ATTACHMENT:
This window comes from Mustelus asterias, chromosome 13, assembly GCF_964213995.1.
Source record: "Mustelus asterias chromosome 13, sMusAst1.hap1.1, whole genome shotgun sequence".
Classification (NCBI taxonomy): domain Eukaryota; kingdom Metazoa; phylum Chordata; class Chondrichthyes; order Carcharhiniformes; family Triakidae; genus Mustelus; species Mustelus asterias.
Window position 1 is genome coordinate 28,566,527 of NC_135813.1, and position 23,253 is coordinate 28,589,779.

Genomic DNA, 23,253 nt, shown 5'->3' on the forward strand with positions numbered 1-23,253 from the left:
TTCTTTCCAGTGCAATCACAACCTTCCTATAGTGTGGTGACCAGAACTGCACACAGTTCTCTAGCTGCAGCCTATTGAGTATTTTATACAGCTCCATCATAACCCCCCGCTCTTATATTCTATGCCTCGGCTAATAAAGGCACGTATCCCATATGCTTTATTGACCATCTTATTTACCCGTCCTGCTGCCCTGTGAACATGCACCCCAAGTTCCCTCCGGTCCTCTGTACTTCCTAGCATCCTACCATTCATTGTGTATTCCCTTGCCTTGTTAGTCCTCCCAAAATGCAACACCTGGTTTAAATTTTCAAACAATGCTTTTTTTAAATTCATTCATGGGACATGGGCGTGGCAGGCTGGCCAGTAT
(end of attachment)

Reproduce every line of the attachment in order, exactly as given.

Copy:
This window comes from Mustelus asterias, chromosome 13, assembly GCF_964213995.1.
Source record: "Mustelus asterias chromosome 13, sMusAst1.hap1.1, whole genome shotgun sequence".
Classification (NCBI taxonomy): domain Eukaryota; kingdom Metazoa; phylum Chordata; class Chondrichthyes; order Carcharhiniformes; family Triakidae; genus Mustelus; species Mustelus asterias.
Window position 1 is genome coordinate 28,566,527 of NC_135813.1, and position 23,253 is coordinate 28,589,779.

Genomic DNA, 23,253 nt, shown 5'->3' on the forward strand with positions numbered 1-23,253 from the left:
TTCTTTCCAGTGCAATCACAACCTTCCTATAGTGTGGTGACCAGAACTGCACACAGTTCTCTAGCTGCAGCCTATTGAGTATTTTATACAGCTCCATCATAACCCCCCGCTCTTATATTCTATGCCTCGGCTAATAAAGGCACGTATCCCATATGCTTTATTGACCATCTTATTTACCCGTCCTGCTGCCCTGTGAACATGCACCCCAAGTTCCCTCCGGTCCTCTGTACTTCCTAGCATCCTACCATTCATTGTGTATTCCCTTGCCTTGTTAGTCCTCCCAAAATGCAACACCTGGTTTAAATTTTCAAACAATGCTTTTTTTAAATTCATTCATGGGACATGGGCGTGGCAGGCTGGCCAGTAT